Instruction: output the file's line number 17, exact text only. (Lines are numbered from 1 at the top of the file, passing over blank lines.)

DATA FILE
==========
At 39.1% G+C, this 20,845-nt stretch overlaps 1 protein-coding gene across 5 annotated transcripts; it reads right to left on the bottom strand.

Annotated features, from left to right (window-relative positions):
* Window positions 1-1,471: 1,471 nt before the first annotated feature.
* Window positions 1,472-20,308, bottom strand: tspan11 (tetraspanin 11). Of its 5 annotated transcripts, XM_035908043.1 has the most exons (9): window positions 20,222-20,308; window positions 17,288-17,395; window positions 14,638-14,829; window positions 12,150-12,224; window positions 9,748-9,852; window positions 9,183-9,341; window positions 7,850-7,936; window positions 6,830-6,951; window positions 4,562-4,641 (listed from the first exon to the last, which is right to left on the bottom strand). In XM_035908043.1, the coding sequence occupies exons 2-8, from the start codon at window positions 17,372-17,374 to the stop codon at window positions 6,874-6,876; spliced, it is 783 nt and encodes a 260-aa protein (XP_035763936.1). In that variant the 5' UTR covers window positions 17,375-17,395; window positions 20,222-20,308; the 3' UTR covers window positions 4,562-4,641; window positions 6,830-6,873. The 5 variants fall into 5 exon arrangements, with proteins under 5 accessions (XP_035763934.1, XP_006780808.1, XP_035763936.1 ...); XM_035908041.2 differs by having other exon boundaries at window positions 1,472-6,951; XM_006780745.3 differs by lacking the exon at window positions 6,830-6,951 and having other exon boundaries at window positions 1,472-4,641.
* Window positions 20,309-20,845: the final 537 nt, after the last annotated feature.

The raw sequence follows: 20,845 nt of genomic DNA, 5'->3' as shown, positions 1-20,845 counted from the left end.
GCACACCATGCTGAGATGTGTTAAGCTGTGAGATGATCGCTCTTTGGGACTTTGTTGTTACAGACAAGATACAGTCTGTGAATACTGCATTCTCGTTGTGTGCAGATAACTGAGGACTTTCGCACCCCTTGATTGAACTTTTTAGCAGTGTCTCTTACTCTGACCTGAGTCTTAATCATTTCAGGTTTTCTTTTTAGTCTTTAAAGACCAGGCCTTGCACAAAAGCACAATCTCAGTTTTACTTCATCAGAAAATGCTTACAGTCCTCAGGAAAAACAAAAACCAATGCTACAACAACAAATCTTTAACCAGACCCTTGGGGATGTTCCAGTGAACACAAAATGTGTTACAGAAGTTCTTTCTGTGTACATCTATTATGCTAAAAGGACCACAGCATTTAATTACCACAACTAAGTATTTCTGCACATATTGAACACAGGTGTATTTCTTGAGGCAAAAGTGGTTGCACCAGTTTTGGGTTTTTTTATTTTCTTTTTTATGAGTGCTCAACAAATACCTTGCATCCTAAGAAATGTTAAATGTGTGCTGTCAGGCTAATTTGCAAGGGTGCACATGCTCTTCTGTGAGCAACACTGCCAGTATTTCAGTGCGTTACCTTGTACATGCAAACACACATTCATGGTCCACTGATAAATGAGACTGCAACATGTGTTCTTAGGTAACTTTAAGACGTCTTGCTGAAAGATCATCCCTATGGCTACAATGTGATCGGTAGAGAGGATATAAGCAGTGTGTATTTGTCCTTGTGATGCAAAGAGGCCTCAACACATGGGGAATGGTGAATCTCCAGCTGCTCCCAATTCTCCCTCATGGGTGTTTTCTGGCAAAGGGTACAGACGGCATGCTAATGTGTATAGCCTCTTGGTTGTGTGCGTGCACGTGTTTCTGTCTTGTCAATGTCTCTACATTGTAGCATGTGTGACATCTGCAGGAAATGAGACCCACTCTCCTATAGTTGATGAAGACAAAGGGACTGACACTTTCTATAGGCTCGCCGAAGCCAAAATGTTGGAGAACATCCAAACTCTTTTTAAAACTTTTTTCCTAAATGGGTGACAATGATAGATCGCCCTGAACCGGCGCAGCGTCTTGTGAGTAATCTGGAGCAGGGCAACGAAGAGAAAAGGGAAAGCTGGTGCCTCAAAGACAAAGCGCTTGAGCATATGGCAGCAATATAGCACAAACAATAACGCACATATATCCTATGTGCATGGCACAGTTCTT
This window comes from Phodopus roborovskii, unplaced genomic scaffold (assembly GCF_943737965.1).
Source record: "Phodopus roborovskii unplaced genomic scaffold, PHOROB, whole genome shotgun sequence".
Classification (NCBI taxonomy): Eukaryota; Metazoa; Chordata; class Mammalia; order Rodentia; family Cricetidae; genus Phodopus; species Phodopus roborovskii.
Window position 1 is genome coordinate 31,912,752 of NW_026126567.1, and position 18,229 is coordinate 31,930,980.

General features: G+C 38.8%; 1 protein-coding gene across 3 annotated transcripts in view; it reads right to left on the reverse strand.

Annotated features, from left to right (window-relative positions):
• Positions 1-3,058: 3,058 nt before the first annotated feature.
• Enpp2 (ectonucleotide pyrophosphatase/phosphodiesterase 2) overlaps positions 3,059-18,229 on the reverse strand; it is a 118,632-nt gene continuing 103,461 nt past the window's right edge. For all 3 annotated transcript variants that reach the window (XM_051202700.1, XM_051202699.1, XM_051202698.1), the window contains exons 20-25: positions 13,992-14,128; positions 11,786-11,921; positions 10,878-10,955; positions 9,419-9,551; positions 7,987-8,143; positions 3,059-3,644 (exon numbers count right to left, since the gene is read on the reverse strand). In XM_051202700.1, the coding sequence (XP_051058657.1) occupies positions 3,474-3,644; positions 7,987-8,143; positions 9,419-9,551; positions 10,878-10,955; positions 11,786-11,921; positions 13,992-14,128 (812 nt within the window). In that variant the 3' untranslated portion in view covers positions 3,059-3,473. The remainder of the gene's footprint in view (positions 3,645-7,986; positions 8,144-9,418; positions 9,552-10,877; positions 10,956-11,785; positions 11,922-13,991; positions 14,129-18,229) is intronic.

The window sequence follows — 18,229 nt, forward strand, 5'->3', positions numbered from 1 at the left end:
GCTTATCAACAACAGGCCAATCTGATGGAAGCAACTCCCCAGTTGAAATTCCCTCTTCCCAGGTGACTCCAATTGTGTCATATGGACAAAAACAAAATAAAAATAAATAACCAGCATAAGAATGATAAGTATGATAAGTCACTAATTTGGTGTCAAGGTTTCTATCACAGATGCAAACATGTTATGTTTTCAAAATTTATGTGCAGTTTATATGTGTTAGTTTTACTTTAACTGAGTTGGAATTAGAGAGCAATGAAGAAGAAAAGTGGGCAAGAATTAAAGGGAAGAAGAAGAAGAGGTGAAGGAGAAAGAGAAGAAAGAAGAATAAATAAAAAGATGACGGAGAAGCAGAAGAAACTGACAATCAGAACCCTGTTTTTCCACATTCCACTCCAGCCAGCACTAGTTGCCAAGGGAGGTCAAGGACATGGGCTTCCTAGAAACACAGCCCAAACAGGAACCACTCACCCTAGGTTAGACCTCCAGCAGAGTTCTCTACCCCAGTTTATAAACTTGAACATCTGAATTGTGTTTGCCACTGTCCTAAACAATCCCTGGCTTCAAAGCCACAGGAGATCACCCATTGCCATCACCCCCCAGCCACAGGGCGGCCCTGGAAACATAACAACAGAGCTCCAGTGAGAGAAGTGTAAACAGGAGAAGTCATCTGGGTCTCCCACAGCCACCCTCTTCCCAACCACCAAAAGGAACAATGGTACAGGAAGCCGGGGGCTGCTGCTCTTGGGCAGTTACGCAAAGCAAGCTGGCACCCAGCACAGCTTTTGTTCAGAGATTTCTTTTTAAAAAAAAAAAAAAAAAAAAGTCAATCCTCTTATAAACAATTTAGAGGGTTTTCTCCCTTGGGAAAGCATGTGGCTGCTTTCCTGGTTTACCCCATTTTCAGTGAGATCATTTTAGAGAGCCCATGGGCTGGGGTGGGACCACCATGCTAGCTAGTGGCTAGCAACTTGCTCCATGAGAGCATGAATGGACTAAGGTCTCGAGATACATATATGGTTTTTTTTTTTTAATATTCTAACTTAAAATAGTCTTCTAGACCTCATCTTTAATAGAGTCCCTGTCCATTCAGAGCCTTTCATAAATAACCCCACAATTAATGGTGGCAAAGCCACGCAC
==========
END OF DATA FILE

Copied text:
GCTTATCAACAACAGGCCAATCTGATGGAAGCAACTCCCCAGTTGAAATTCCCTCTTCCCAGGTGACTCCAATTGTGTCATATGGACAAAAACAAAATAAAAATAAATAACCAGCATAAGAATGATAAGTATGATAAGTCACTAATTTGGTGTCAAGGTTTCTATCACAGATGCAAACATGTTATGTTTTCAAAATTTATGTGCAGTTTATATGTGTTAGTTTTACTTTAACTGAGTTGGAATTAGAGAGCAATGAAGAAGAAAAGTGGGCAAGAATTAAAGGGAAGAAGAAGAAGAGGTGAAGGAGAAAGAGAAGAAAGAAGAATAAATAAAAAGATGACGGAGAAGCAGAAGAAACTGACAATCAGAACCCTGTTTTTCCACATTCCACTCCAGCCAGCACTAGTTGCCAAGGGAGGTCAAGGACATGGGCTTCCTAGAAACACAGCCCAAACAGGAACCACTCACCCTAGGTTAGACCTCCAGCAGAGTTCTCTACCCCAGTTTATAAACTTGAACATCTGAATTGTGTTTGCCACTGTCCTAAACAATCCCTGGCTTCAAAGCCACAGGAGATCACCCATTGCCATCACCCCCCAGCCACAGGGCGGCCCTGGAAACATAACAACAGAGCTCCAGTGAGAGAAGTGTAAACAGGAGAAGTCATCTGGGTCTCCCACAGCCACCCTCTTCCCAACCACCAAAAGGAACAATGGTACAGGAAGCCGGGGGCTGCTGCTCTTGGGCAGTTACGCAAAGCAAGCTGGCACCCAGCACAGCTTTTGTTCAGAGATTTCTTTTTAAAAAAAAAAAAAAAAAAAAGTCAATCCTCTTATAAACAATTTAGAGGGTTTTCTCCCTTGGGAAAGCATGTGGCTGCTTTCCTGGTTTACCCCATTTTCAGTGAGATCATTTTAGAGAGCCCATGGGCTGGGGTGGGACCACCATGCTAGCTAGTGGCTAGCAACTTGCTCCATGAGAGCATGAATGGACTAAGGTCTCGAGATACATATATGGTTTTTTTTTTTTAATATTCTAACTTAAAATAGTCTTCTAGACCTCATCTTTAATAGAGTCCCTGTCCATTCAGAGCCTTTCATAAATAACCCCACAATTAATGGTGGCAAAGCCACGCAC